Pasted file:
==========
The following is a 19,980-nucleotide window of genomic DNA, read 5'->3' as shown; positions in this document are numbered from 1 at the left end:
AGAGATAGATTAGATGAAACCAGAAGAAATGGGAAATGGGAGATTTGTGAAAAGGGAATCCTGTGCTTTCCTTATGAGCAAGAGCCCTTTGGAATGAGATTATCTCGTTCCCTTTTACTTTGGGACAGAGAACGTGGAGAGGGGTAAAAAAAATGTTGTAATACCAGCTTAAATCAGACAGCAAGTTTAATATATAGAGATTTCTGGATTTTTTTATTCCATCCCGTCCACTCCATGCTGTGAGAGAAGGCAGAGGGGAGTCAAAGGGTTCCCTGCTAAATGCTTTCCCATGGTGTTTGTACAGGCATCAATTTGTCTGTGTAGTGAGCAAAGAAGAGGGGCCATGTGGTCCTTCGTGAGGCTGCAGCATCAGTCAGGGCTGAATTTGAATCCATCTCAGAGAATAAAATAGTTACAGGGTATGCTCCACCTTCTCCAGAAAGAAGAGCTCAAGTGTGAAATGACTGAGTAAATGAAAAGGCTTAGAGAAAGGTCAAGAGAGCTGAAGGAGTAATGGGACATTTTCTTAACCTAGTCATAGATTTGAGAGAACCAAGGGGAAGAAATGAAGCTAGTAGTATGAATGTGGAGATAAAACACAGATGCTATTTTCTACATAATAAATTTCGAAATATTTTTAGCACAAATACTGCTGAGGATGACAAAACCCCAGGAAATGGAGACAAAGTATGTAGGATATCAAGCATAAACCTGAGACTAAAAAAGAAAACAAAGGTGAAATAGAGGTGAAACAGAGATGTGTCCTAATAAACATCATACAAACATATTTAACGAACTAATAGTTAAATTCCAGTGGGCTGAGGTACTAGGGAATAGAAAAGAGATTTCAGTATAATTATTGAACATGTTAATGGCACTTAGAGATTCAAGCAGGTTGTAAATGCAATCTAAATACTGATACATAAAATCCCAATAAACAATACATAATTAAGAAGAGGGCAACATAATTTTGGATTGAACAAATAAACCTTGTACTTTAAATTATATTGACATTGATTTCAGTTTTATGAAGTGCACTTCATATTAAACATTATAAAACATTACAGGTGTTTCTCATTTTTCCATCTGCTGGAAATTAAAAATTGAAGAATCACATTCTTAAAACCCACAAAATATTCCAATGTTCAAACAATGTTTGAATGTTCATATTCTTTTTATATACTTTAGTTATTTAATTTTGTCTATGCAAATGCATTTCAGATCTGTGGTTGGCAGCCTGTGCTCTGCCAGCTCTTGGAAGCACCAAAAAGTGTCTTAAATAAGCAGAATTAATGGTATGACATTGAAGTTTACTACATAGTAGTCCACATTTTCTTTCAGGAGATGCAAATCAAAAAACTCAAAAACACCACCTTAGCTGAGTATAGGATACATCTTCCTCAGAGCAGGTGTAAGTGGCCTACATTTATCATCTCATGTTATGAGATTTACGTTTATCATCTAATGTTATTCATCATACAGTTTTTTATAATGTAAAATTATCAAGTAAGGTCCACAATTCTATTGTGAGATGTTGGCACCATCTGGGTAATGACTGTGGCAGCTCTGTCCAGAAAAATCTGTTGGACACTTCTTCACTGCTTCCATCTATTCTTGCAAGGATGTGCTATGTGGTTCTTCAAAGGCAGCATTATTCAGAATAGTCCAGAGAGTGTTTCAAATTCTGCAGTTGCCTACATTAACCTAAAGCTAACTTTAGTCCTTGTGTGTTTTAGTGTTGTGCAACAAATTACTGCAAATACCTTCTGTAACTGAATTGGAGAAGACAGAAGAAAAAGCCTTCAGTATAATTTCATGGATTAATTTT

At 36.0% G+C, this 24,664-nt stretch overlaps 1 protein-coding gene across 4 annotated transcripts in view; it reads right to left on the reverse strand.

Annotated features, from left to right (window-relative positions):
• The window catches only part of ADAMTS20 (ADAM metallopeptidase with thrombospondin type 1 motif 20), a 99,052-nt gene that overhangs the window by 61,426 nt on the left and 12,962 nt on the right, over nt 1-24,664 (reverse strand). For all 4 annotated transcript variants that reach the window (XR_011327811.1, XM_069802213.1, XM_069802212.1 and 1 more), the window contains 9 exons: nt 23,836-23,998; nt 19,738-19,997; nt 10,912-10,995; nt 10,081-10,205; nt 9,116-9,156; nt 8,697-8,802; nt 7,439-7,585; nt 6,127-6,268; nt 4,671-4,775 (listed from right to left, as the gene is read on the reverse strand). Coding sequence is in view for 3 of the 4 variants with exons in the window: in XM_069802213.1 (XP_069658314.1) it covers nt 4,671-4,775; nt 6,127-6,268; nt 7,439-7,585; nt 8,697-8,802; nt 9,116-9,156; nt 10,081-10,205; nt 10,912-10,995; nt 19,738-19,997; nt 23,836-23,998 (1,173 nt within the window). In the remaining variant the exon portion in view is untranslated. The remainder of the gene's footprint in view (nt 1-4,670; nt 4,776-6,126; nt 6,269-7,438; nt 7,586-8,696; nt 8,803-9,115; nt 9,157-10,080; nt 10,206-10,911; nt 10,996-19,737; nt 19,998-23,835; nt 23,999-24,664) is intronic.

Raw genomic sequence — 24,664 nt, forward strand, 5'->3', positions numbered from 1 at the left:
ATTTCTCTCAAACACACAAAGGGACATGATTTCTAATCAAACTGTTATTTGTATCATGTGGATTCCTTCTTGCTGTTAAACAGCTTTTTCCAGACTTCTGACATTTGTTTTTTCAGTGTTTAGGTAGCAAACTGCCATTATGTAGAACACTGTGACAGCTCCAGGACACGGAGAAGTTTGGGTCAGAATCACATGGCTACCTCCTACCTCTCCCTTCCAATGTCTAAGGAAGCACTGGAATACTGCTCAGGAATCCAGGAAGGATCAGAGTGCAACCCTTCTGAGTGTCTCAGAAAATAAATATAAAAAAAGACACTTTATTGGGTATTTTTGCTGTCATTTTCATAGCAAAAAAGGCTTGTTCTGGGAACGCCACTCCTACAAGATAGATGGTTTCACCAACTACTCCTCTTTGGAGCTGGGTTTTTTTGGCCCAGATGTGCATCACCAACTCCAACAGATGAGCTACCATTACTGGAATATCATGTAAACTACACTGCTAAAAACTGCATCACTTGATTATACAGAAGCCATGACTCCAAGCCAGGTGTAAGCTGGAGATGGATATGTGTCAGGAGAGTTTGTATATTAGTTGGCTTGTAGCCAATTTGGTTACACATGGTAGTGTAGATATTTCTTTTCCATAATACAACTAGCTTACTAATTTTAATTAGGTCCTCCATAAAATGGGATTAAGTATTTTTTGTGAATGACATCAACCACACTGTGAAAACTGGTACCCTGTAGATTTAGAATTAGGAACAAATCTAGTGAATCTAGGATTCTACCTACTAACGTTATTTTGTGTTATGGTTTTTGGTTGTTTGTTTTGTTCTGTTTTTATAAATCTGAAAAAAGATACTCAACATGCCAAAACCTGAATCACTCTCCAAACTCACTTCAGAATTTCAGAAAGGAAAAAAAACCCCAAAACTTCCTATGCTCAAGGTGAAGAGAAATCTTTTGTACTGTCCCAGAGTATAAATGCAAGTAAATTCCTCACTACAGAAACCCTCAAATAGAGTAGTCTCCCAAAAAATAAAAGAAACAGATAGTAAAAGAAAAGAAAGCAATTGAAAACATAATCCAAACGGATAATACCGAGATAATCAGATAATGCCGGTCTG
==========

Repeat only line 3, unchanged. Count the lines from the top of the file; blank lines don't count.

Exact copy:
At 36.0% G+C, this 24,664-nt stretch overlaps 1 protein-coding gene across 4 annotated transcripts in view; it reads right to left on the reverse strand.